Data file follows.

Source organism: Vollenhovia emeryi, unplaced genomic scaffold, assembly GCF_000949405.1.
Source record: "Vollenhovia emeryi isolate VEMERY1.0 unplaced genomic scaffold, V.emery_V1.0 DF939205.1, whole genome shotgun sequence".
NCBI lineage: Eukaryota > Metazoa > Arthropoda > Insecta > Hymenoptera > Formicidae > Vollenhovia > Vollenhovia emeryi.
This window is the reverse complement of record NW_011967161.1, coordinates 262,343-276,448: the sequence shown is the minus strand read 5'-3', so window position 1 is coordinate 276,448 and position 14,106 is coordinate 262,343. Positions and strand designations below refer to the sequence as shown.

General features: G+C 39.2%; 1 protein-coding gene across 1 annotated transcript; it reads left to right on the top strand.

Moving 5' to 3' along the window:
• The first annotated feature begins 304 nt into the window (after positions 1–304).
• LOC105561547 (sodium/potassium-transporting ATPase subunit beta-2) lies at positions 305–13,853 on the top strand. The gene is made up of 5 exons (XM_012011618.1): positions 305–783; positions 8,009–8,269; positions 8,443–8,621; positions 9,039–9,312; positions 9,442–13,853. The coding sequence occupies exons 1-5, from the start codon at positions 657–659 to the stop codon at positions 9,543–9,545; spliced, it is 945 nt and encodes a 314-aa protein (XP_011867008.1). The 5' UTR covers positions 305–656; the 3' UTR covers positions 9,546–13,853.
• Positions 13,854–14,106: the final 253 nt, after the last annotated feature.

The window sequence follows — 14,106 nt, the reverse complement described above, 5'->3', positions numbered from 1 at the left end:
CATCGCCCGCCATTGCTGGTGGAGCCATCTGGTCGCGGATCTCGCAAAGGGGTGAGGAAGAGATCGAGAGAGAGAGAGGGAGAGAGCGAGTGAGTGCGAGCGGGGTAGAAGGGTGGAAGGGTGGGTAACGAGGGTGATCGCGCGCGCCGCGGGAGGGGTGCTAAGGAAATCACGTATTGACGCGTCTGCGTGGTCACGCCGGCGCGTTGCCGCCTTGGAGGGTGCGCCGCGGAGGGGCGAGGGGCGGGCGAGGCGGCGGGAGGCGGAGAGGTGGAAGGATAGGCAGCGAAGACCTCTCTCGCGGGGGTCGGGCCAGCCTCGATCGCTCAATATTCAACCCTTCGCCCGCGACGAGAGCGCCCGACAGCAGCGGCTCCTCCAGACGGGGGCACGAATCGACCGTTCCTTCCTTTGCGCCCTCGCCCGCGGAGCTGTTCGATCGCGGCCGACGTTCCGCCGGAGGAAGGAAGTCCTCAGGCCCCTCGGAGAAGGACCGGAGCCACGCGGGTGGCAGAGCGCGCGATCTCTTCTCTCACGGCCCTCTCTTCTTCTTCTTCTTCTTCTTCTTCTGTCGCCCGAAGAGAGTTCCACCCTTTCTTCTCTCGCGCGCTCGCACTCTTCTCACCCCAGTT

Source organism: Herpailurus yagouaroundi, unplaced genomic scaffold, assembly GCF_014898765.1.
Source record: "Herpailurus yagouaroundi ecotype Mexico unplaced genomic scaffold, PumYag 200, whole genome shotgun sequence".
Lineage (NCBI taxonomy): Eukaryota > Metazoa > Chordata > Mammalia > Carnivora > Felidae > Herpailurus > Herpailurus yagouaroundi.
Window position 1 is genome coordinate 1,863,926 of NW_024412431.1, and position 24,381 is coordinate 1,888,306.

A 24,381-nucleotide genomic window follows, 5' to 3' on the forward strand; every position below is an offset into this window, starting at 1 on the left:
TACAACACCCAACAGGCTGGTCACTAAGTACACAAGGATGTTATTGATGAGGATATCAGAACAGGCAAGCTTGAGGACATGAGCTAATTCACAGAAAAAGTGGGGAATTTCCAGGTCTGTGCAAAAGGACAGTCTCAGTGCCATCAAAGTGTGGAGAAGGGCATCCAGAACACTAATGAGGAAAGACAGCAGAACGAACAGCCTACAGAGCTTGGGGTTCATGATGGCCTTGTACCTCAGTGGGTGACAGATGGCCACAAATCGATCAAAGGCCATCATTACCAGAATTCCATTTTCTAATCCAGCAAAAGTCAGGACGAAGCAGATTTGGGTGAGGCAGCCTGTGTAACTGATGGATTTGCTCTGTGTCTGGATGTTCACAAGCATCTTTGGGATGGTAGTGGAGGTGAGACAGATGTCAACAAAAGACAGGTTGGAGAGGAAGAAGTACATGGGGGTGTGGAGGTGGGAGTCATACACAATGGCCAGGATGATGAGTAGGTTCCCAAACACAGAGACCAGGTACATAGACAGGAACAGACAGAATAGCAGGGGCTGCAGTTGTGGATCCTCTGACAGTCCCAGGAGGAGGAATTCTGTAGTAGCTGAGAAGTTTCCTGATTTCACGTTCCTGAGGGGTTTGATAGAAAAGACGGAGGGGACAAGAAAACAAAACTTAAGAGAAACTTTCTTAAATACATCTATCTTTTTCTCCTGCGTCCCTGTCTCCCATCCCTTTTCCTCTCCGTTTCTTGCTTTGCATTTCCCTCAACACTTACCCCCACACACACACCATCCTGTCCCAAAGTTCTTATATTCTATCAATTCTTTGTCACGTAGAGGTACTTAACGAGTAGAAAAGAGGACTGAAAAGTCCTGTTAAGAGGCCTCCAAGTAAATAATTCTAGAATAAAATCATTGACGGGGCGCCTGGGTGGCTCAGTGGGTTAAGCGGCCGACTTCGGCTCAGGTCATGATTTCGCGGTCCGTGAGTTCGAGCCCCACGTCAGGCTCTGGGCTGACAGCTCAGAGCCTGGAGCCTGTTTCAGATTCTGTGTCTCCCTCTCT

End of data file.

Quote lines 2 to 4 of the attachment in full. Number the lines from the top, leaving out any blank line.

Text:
Source record: "Vollenhovia emeryi isolate VEMERY1.0 unplaced genomic scaffold, V.emery_V1.0 DF939205.1, whole genome shotgun sequence".
NCBI lineage: Eukaryota > Metazoa > Arthropoda > Insecta > Hymenoptera > Formicidae > Vollenhovia > Vollenhovia emeryi.
This window is the reverse complement of record NW_011967161.1, coordinates 262,343-276,448: the sequence shown is the minus strand read 5'-3', so window position 1 is coordinate 276,448 and position 14,106 is coordinate 262,343. Positions and strand designations below refer to the sequence as shown.